Apache Unfazed by Huge Oil Investments
The year 2010 saw Apache Corporation topping all other U.S. firms engaged purely in oil and natural gas exploration. During said year, its market value was pegged at more than $35 billion.
At present, Apache’s market value is around $33 billion. Some suggest that it may have overspent when it acquired $16 billion worth of oil assets in a span of three years.
Apache, however, maintains that its oil investments could help the company attain an almost 30 percent increase in production at the close of 2016, although some skeptics fear it is going to be a big challenge for the company.
A fund manager from a Houston investment advisory firm said he still believes that the company can generate earnings from these investments, but Apache must show some encouraging signs that it will achieve its goals.
Robert Dye, one of Apache’s SVPs, acknowledged that the company did invest heavily in the past years but it is well on its way to implementing plans that would help them realize gains from these investments. The company will be actively drilling this year in regions like Western Oklahoma and the Permian Basin. Meanwhile, long-term plans include more drilling in Australia and in Canada.
From 2010 up until last month, Apache actively purchased oil assets to the tune of $16 billion.
In January 2010, it made investments in the Kitimat LNG exporting venture in Canada. By the second quarter of the same year, it bought some of Devon Energy Corporation’s oil assets located in the Mexican Gulf and even acquired Mariner Energy Incorporated which also owned properties in the same area. By next quarter, it purchased BP Plc’s oil assets located in Egypt, Canada, and the United States for about $7 billion. The following year, Apache signed a deal with Exxon Mobil Corp., purchasing assets in the North Sea.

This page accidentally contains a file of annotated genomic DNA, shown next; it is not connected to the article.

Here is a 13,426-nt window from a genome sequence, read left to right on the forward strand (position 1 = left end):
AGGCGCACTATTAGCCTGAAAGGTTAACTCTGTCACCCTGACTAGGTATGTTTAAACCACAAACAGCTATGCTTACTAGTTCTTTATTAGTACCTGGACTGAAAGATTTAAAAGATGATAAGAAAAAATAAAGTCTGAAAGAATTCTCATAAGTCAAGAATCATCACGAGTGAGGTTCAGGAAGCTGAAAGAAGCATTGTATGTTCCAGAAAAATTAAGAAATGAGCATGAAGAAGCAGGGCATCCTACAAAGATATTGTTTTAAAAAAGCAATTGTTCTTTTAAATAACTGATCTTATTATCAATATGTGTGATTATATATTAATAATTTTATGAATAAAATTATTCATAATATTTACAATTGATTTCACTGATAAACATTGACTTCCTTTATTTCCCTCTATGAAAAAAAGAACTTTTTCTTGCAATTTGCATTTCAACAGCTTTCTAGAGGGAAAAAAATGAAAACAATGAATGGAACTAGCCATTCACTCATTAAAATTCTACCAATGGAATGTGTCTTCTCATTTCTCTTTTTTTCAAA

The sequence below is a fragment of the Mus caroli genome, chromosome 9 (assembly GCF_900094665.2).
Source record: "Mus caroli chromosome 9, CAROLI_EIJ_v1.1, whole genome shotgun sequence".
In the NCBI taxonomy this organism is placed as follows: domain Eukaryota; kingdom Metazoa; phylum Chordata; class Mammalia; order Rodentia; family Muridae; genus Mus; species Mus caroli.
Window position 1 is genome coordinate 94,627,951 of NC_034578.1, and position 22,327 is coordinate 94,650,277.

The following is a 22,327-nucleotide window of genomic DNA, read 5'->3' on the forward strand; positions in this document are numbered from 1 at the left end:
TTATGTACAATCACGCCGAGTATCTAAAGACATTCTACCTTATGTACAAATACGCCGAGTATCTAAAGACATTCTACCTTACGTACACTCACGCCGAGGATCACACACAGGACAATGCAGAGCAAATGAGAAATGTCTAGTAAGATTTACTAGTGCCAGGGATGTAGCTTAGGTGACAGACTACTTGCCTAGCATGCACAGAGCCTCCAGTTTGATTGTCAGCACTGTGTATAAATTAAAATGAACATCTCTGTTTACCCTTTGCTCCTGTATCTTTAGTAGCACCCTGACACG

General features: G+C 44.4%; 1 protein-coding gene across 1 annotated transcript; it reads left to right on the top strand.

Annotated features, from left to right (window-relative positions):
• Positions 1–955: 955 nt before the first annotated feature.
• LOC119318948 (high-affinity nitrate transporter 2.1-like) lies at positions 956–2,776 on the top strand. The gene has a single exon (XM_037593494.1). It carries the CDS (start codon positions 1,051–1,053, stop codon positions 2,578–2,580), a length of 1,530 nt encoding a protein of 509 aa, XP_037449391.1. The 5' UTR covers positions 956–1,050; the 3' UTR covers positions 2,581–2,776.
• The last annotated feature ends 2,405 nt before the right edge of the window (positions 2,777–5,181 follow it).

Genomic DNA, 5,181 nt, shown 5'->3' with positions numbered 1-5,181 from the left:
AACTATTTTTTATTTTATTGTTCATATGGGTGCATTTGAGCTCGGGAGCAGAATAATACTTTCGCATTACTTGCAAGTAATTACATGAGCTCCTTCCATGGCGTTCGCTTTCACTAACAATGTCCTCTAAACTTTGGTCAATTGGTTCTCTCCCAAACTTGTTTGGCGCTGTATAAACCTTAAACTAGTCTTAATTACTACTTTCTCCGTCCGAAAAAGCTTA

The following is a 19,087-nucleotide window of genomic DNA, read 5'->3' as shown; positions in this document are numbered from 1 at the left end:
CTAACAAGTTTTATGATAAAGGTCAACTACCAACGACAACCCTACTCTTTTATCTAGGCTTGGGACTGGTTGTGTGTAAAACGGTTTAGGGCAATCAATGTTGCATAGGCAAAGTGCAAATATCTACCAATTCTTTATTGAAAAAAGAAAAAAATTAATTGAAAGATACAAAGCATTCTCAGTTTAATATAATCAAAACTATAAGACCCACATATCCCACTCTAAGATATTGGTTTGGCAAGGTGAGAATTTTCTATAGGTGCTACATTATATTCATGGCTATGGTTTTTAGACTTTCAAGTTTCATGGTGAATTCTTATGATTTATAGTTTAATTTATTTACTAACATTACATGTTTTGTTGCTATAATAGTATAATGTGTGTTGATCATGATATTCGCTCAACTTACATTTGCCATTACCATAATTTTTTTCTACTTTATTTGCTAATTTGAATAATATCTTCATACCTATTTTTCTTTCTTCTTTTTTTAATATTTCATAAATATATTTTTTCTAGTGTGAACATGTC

By 2012, it acquired properties in Texas and Oklahoma when it took over Cordillera Energy Partners III LLC. Apache reportedly paid $3.13 billion as part of the bargain.
By mid-2013, Apache already had oil assets in Alaska, Kenya, and Nebraska, among others.
Apache’s CEO Steve Farris mentioned that major asset purchases will now take a back seat as it now plans to concentrate on oil exploration.
Farris explained that part of its strategy was to buy mature oil fields and invest in oil drilling technology to maximize their productivity. The company also has development leases and drilling concession in Egypt. This is the region outside of N. America where the company gets most of its oil output.
Apache continues to operate in the country as usual and will continue to invest in its oil fields amid political tension. Farris recently met with the country’s representatives, and it seems all is well between the two parties.